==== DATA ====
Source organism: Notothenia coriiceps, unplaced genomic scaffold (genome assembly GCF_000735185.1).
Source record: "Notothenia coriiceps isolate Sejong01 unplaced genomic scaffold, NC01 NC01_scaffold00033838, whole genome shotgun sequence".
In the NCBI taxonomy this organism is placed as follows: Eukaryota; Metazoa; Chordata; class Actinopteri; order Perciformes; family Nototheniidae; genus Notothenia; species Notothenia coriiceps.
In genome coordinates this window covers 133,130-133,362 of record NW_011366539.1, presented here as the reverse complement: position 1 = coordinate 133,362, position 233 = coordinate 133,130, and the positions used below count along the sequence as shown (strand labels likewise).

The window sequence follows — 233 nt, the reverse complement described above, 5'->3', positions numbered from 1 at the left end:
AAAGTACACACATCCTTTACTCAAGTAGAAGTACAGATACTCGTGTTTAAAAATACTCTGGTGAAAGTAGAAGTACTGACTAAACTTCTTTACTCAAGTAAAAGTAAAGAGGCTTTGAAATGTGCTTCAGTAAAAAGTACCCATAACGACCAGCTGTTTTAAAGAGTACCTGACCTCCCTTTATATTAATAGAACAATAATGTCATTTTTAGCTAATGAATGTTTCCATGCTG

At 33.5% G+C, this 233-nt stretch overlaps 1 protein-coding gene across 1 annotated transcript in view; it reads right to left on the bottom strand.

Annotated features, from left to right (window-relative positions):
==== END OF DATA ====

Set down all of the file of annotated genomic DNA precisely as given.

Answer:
Source organism: Notothenia coriiceps, unplaced genomic scaffold (genome assembly GCF_000735185.1).
Source record: "Notothenia coriiceps isolate Sejong01 unplaced genomic scaffold, NC01 NC01_scaffold00033838, whole genome shotgun sequence".
In the NCBI taxonomy this organism is placed as follows: Eukaryota; Metazoa; Chordata; class Actinopteri; order Perciformes; family Nototheniidae; genus Notothenia; species Notothenia coriiceps.
In genome coordinates this window covers 133,130-133,362 of record NW_011366539.1, presented here as the reverse complement: position 1 = coordinate 133,362, position 233 = coordinate 133,130, and the positions used below count along the sequence as shown (strand labels likewise).

The window sequence follows — 233 nt, the reverse complement described above, 5'->3', positions numbered from 1 at the left end:
AAAGTACACACATCCTTTACTCAAGTAGAAGTACAGATACTCGTGTTTAAAAATACTCTGGTGAAAGTAGAAGTACTGACTAAACTTCTTTACTCAAGTAAAAGTAAAGAGGCTTTGAAATGTGCTTCAGTAAAAAGTACCCATAACGACCAGCTGTTTTAAAGAGTACCTGACCTCCCTTTATATTAATAGAACAATAATGTCATTTTTAGCTAATGAATGTTTCCATGCTG

At 33.5% G+C, this 233-nt stretch overlaps 1 protein-coding gene across 1 annotated transcript in view; it reads right to left on the bottom strand.

Annotated features, from left to right (window-relative positions):